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Owen Doyle: Unacceptable face of rugby was on full show over the weekend

Gibson-Park should’ve seen red as too many brutal collisions went far beyond legal limits

A weekend of rugby that was more than worth the ticket price, and very likely to be followed by another. It had pretty much everything and was true edge of the seat stuff. The intensity levels could not have been one notch higher, not one player took a backward step, it was ferociously competitive.

However, too many brutal collisions went far beyond legal limits, showing again the unacceptable face of rugby. This column’s hopes for a weekend with zero foul play were tossed into the dangerous tackling bonfire as early as close of business on Friday night. It can’t continue, or so we have said, but it does.

Leinster went to Galway and were fortunate to bring back a credit note, to the value of five points, for the return in the Aviva. Connacht coach, Andy Friend, has a very legitimate question as to why the visitors finished the match with 15 men. Jamison Gibson-Park only received a yellow card for his shoulder contact to the face of Kieran Marmion.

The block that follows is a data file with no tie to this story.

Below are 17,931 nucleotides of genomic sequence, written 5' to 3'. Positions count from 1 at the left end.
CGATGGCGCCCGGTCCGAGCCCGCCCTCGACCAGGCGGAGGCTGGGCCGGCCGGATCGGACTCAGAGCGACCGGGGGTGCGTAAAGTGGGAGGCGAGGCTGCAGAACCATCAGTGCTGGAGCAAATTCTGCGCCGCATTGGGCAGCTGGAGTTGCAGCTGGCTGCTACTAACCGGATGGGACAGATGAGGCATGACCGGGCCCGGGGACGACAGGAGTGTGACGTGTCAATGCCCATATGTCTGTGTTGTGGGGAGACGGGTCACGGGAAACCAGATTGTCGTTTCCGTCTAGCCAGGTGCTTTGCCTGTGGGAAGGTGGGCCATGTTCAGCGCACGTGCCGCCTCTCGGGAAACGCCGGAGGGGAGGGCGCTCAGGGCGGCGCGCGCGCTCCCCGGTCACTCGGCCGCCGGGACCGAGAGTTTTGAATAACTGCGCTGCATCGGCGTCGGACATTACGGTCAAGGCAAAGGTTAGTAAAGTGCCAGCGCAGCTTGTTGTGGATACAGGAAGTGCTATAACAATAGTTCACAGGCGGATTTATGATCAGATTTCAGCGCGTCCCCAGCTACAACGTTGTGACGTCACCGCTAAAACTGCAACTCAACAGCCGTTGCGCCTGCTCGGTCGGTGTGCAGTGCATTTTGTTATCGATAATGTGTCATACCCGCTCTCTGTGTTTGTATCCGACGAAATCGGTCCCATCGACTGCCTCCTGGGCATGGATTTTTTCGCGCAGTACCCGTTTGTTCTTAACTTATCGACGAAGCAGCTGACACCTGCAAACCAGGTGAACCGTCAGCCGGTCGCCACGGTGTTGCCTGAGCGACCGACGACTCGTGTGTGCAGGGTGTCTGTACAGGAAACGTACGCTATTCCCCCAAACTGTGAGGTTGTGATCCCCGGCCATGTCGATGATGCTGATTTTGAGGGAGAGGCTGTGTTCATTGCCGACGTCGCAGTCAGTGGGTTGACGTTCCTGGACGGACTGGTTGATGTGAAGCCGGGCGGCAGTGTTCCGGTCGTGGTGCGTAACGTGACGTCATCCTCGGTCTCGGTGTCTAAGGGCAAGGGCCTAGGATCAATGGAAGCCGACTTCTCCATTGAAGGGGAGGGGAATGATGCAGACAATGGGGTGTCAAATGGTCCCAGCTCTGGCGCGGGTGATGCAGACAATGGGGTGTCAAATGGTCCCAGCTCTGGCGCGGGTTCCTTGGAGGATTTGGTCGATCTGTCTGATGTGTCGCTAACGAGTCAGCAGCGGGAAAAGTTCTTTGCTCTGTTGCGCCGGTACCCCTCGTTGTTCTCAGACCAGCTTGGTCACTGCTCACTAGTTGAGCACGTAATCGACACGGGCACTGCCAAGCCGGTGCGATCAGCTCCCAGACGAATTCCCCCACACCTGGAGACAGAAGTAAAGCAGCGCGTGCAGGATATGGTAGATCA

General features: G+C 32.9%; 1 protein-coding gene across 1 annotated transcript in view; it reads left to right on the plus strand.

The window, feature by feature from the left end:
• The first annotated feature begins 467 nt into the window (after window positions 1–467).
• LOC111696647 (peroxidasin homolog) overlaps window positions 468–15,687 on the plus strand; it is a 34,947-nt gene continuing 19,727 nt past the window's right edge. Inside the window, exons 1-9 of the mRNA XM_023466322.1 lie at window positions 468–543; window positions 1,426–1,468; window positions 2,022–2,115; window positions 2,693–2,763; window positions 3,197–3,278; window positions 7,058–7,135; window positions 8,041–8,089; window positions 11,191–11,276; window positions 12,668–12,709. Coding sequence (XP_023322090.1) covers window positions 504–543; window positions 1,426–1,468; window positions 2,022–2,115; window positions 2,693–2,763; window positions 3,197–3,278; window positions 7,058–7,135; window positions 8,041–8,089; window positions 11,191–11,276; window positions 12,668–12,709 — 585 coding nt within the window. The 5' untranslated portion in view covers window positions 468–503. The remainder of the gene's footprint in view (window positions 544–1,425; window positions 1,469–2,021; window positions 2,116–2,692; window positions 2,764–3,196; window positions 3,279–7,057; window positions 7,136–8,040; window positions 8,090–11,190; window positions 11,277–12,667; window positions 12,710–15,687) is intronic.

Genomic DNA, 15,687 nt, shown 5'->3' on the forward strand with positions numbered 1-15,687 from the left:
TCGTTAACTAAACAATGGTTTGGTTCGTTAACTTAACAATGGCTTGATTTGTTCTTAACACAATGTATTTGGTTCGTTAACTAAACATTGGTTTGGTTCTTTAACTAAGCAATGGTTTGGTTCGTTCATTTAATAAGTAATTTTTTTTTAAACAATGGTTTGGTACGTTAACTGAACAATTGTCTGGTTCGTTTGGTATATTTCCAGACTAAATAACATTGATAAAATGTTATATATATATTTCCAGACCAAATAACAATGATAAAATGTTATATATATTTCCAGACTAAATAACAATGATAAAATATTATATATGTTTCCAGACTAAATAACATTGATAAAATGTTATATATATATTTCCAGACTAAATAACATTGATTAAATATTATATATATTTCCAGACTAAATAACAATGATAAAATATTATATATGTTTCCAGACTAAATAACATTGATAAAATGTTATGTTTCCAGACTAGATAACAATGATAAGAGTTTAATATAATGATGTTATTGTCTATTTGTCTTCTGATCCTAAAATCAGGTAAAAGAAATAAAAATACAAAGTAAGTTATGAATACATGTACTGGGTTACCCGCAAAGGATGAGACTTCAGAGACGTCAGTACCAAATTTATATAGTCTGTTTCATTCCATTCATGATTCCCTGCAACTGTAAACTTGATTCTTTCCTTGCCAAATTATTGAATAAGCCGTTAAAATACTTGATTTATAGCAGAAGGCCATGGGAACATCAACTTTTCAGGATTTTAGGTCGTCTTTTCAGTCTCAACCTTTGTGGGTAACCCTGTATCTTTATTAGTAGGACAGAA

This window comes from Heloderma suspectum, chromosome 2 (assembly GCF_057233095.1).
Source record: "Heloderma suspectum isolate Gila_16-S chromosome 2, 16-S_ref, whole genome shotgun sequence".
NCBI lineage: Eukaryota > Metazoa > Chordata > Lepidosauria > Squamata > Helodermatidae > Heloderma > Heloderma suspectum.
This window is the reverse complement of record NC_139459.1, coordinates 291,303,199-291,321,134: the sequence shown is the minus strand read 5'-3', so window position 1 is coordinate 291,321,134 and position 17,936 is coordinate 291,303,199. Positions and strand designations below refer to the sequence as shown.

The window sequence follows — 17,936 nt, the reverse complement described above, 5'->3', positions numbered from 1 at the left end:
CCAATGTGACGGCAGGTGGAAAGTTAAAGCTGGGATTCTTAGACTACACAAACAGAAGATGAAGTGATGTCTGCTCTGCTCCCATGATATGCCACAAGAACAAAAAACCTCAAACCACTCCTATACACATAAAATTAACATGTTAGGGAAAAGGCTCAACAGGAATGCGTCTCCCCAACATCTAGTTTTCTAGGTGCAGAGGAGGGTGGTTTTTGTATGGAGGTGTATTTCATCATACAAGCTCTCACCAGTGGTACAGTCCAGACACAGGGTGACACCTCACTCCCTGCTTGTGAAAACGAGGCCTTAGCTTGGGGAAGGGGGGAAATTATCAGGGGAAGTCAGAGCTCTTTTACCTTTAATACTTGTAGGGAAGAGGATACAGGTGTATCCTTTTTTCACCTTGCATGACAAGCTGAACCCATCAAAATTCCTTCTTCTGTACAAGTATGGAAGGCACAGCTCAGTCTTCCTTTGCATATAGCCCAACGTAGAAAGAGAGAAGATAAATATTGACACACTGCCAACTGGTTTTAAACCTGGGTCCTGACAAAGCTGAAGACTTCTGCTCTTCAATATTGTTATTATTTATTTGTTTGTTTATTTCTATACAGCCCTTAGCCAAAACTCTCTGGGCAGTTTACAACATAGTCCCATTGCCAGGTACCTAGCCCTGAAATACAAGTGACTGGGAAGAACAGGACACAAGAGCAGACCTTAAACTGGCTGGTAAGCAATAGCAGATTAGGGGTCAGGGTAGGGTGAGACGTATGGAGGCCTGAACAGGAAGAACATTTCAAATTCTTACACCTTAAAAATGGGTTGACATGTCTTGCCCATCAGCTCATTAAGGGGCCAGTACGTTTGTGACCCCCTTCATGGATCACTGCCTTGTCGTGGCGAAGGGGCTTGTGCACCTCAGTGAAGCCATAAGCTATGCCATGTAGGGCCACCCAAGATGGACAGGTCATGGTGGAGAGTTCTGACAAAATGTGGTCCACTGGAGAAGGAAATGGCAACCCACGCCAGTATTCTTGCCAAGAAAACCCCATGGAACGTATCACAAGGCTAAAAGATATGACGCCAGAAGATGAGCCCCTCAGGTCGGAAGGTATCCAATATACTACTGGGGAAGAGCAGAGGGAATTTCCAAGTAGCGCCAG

Referee Karl Dickson seemed to talk himself down from the 'red,' arguing that Gibson-Park did not step forward to make the tackle - some precedent that - and neither was the force sufficient to merit the ultimate sanction.

Any player who has the capacity to complete such an act, with all its potential for catastrophic injury, must be held fully to account

Marmion’s bloodied, injured face and his expression told a very different tale. He will undoubtedly have seen some stars while Gibson-Park had lucky ones of his own to thank for the referee’s interpretation.

At the same time as that was taking place, Jeremy Davidson's Brive were on the receiving end of an almighty thrashing against Saracens, 5-55, in the Challenge Cup. The match was long lost when Alex Muller mowed down Saracens' Ben Harris after the latter had delivered a scoring pass. It was an ill-tempered disgrace, and just good fortune that there was not a serious injury.

Let’s see if the judiciary can bring themselves to conclude that this one was deliberate.


There was more nonsense in Toulouse, when Ulster's Ben Moxham, jumping for the ball, was crashed into by Juan Cruz Mallia who had no chance of competing. The Ulsterman landed on his head and neck and it was no surprise that he could not continue. Wayne Barnes handled it well, and the home team played all of 70 minutes with 14 men.

Apart from being down a man Toulouse were curiously out of sorts, including Antoine Dupont who was trying to do too much. Only in the final quarter did they put some typical pace and straight line running into their attack, nearly pulling off an unlikely win.

And so to Robert Baloucoune’s intercept try which every home supporter will swear, on the tomb of their ancestors, was offside. The TV angles, however, weren’t great, and did not demonstrate it conclusively enough for the officials. But we’ve often seen tight defensive offsides called by referees and their assistants with no reference to the TMO needed - not this time though.